Appleton's Cyclopedia of American Biography, edited by James
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DUFFERIN, Frederick Temple Hamilton Blackwood, Earl of, British statesman, born in Florence, Italy, 24 June 1826. His father was Price, fourth Baron Dufferin and Clandeboye, and his mother, Helen Selina, a granddaughter of Richard Brins:: ley Sheridan, was well known as a writer of prose and verse. He was educated at Eton, and at Christ Church, Oxford, but left the University without taking a degree. He succeeded to his father's title in 1841, and was for some years subsequent lord-in-waiting to the queen. In 1855 he was attached to the mission undertaken by Lord John Russell to Vienna, and in 1859 made a yacht voyage to Iceland, a narrative of which he published (Boston, 1859). He was sent by Lord Palmerston in 1860 as a British commissioner to Syria to make inquiries into the massacre of the Christians there, and on his return was made a K. C.B. He was undersecretary of state for India from 1864 to early in 1866, and from the latter date was for a few months undersecretary for war° When Mr. Gladstone came into power in December 1868, he was appointed chancellor of the Duchy of Lancaster, in 1871 he was created Viscount Clandeboye and Earl of Dufferin, and in 1872 he became governor general of Canada.
The duties devolving upon this officer are not weighty, being almost entirely limited to the opening and dissolution of parliament ; but there are other duties, more social than political in their character, which are regarded as scarcely less incumbent on the viceroy. While acting in this dual capacity the Earl of Dufferin secured a degree of popularity never gained by any of his predecessors. In education and M1 other matters of public concern he displayed the greatest interest, and he was soon known as the ablest orator in Canada. In the summer of 1876 Earl Dufferin, accompanied by Lady Dufferin, made a tour through British Columbia, where a great degree of discontent prevailed, in consequence of a belief that the terms upon which that remote province had joined the Dominion had not been complied with. Earl Dufferin's visit, and his advocacy of the union and the prospective benefits likely to accrue to British Columbia from it, allayed the prevalent discontent, and did much to increase the friendship between the people of the Pacific coast and their eastern compatriots. He held the office of governor general of Canada till October 1878, when he was succeeded by the Marquis of Borne. On the eve of his leaving Canada he was presented with an address signed by seventy-four mayors, wardens, reeves, and councilors representing municipalities in Ontario.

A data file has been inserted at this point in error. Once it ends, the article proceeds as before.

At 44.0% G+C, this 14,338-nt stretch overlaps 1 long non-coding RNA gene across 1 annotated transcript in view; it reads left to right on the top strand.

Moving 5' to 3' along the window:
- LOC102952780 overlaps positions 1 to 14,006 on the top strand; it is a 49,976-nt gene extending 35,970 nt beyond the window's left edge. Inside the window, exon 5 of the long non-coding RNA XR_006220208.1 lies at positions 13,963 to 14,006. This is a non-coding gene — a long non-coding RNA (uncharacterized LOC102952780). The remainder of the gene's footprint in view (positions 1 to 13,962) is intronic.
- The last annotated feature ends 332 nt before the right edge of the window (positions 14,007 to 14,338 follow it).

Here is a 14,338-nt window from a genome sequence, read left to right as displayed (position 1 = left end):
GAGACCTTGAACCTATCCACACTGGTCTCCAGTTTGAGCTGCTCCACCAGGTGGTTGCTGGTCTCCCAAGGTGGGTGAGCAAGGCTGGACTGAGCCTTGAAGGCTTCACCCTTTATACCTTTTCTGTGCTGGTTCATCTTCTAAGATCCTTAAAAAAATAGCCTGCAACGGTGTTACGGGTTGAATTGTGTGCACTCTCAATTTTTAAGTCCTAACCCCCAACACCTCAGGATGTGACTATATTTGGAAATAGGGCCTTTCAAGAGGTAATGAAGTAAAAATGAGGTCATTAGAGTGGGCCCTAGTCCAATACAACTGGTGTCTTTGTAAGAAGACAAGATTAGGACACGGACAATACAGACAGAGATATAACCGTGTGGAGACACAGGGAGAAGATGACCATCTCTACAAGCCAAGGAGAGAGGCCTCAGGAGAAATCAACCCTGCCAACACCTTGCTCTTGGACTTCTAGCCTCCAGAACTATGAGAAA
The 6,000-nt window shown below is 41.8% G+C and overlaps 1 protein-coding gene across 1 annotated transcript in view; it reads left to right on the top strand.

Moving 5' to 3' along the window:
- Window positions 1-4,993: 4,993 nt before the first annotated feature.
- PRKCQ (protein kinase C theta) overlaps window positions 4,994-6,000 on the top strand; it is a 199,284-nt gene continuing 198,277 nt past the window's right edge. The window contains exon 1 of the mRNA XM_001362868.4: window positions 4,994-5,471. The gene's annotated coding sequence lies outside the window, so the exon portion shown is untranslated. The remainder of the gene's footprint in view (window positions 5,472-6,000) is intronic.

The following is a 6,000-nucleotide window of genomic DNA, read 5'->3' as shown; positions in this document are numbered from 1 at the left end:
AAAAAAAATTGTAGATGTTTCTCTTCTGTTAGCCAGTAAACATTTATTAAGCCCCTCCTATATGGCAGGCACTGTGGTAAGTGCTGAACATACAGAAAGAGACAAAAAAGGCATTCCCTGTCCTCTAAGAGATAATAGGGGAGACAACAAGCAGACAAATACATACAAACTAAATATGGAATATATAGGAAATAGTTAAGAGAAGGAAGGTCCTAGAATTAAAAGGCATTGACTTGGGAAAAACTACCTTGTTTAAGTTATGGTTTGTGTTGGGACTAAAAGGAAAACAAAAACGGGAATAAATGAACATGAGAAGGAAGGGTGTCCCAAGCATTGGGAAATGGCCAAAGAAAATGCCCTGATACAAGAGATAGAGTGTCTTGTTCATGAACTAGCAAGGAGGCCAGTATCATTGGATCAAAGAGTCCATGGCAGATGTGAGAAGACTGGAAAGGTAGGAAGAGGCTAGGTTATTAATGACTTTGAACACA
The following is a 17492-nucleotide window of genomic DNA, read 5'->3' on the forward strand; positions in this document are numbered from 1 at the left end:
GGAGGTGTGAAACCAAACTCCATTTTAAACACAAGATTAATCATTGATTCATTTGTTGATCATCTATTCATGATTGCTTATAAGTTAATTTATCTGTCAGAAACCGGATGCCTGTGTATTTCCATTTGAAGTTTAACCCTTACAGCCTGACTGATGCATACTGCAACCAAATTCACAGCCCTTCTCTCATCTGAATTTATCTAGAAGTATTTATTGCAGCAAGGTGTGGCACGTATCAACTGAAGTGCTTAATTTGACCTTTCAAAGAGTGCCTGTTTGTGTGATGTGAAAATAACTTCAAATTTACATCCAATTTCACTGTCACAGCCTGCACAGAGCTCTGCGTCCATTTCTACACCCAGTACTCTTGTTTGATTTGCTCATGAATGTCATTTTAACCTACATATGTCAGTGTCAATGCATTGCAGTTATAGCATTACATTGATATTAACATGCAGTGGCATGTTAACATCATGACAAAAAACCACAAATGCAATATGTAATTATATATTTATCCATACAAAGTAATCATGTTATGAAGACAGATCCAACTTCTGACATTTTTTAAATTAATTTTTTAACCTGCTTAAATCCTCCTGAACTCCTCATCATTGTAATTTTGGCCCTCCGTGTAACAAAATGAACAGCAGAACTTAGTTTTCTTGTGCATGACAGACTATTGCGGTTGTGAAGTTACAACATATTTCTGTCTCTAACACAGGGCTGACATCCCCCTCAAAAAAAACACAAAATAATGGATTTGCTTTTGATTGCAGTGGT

In May 1878, he was elected president of the Royal geographical society, and in June following he attended the Harvard commencement, when the degree of LL.D. was conferred upon him. To Lord Dufferin may be attributed the credit of first suggesting the purchase of the grounds adjacent to Niagara Falls as an International park. In February 1879, he was appointed ambassador at St. Petersburg, was transferred to Constantinople in May 1881, and in October 1882, proceeded to Cairo, Egypt, to settle questions between England and that country arising out of the rebellion of Arabi Pasha. He left Egypt in April 1883, and was appointed viceroy of India in 1884, an office that he now holds (1887). He is the author of " Narrative of a Journey from Oxford to Skibereen during the Year of the Irish Famine" (London, 1848); "Letters from High Latitudes" (London, 1860); "Contributions to an Inquiry into the State of Ireland" (1866); "Irish Emigration and the Tenure of Land in Ireland" (1867); and "Mr. Mill's Plan for the Pacification of Ireland examined" (1868). A collection of his " Speeches and Addresses" was published in 1882, edited by Henry Milton. A "History of the Administration of the Earl of Dufferin in Canada" was published by William Leggo (Montreal, 1878).
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